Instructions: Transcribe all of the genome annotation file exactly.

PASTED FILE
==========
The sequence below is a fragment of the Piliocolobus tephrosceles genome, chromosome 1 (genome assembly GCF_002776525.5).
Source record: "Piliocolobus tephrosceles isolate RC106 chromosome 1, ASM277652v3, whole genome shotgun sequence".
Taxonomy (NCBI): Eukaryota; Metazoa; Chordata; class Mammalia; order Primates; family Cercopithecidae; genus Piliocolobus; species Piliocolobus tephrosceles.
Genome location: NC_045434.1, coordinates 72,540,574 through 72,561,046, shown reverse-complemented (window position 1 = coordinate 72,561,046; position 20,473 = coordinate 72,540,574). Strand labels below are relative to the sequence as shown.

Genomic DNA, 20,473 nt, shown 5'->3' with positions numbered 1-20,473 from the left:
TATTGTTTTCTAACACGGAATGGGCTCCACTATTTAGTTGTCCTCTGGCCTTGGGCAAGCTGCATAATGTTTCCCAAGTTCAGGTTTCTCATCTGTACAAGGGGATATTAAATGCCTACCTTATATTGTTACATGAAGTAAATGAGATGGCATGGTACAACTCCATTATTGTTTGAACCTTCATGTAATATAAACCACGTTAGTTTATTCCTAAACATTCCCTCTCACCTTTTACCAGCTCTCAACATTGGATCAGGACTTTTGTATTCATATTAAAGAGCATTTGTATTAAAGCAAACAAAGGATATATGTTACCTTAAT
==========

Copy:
The sequence below is a fragment of the Piliocolobus tephrosceles genome, chromosome 1 (genome assembly GCF_002776525.5).
Source record: "Piliocolobus tephrosceles isolate RC106 chromosome 1, ASM277652v3, whole genome shotgun sequence".
Taxonomy (NCBI): Eukaryota; Metazoa; Chordata; class Mammalia; order Primates; family Cercopithecidae; genus Piliocolobus; species Piliocolobus tephrosceles.
Genome location: NC_045434.1, coordinates 72,540,574 through 72,561,046, shown reverse-complemented (window position 1 = coordinate 72,561,046; position 20,473 = coordinate 72,540,574). Strand labels below are relative to the sequence as shown.

Genomic DNA, 20,473 nt, shown 5'->3' with positions numbered 1-20,473 from the left:
TATTGTTTTCTAACACGGAATGGGCTCCACTATTTAGTTGTCCTCTGGCCTTGGGCAAGCTGCATAATGTTTCCCAAGTTCAGGTTTCTCATCTGTACAAGGGGATATTAAATGCCTACCTTATATTGTTACATGAAGTAAATGAGATGGCATGGTACAACTCCATTATTGTTTGAACCTTCATGTAATATAAACCACGTTAGTTTATTCCTAAACATTCCCTCTCACCTTTTACCAGCTCTCAACATTGGATCAGGACTTTTGTATTCATATTAAAGAGCATTTGTATTAAAGCAAACAAAGGATATATGTTACCTTAAT